Conclusions: We demonstrate low grade ≥3 toxicity and encouraging disease outcomes with PBT. PROs suggest significant changes in the acute-subacute period but no chronic sequelae.
View Article and Find Full Text PDF

Download full-text PDF

Source
http://dx.doi.org/10.1016/j.radonc.2020.05.007DOI Listing
July 2020

Overview of COVID-19 testing and implications for otolaryngologists.

Head Neck 2020 Jul 12;42(7):1629-1633. Epub 2020 May 12.

Department of Head and Neck Surgery, MD Anderson Cancer Center, Houston, Texas, USA.

Background: Testing for SARS-CoV-2 is important for decision making prior to surgery in otolaryngology. An understanding of current and developing testing methods is important for interpreting test results.

Methods: We performed a literature review of current evidence surrounding SARS-CoV-2 diagnostic testing highlighting its utility, limitations, and implications for otolaryngologists.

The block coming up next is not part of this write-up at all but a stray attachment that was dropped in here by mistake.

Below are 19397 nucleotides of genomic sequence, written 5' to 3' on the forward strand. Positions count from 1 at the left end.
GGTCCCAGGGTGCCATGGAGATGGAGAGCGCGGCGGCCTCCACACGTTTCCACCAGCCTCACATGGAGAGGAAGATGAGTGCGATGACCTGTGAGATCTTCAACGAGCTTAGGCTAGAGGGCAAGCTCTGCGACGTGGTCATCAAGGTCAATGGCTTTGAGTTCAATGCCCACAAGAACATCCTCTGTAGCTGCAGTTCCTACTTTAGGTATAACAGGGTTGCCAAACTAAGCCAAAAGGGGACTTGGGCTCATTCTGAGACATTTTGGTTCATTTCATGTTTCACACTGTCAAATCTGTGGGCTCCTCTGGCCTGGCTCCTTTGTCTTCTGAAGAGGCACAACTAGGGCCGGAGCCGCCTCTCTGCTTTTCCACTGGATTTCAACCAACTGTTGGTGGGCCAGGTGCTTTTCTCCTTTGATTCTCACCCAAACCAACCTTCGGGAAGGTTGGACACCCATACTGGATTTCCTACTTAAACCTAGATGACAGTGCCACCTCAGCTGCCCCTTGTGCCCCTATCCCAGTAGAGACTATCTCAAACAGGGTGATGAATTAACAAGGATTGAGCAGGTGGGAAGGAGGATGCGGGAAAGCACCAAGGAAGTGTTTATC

Results: The currently accepted RT-PCR test for SARS-CoV-2 has varying sensitivity according to which subsite of the aerodigestive tract is sampled. Nasal swab sensitivities appear to be about 70%. Chest CT imaging for screening purposes is not currently recommended.

Conclusion: Due to the current sensitivity of RT-PCR based testing for SARS-CoV-2, a negative test cannot rule out COVID-19. Full PPE should be worn during high-risk procedures such as aerosol generating procedures even if testing is negative. Patients who test positive during screening should have their surgeries postponed if possible until asymptomatic and have tested negative for SARS-CoV-2.
View Article and Find Full Text PDF

Download full-text PDF

Source
http://dx.doi.org/10.1002/hed.26213DOI Listing
http://www.ncbi.nlm.nih.gov/pmc/articles/PMC7267427PMC
July 2020

Head and neck surgical oncology in the time of a pandemic: Subsite-specific triage guidelines during the COVID-19 pandemic.

Head Neck 2020 06;42(6):1194-1201

Department of Head and Neck Surgery, The University of Texas MD Anderson Cancer Center, Houston, Texas, USA.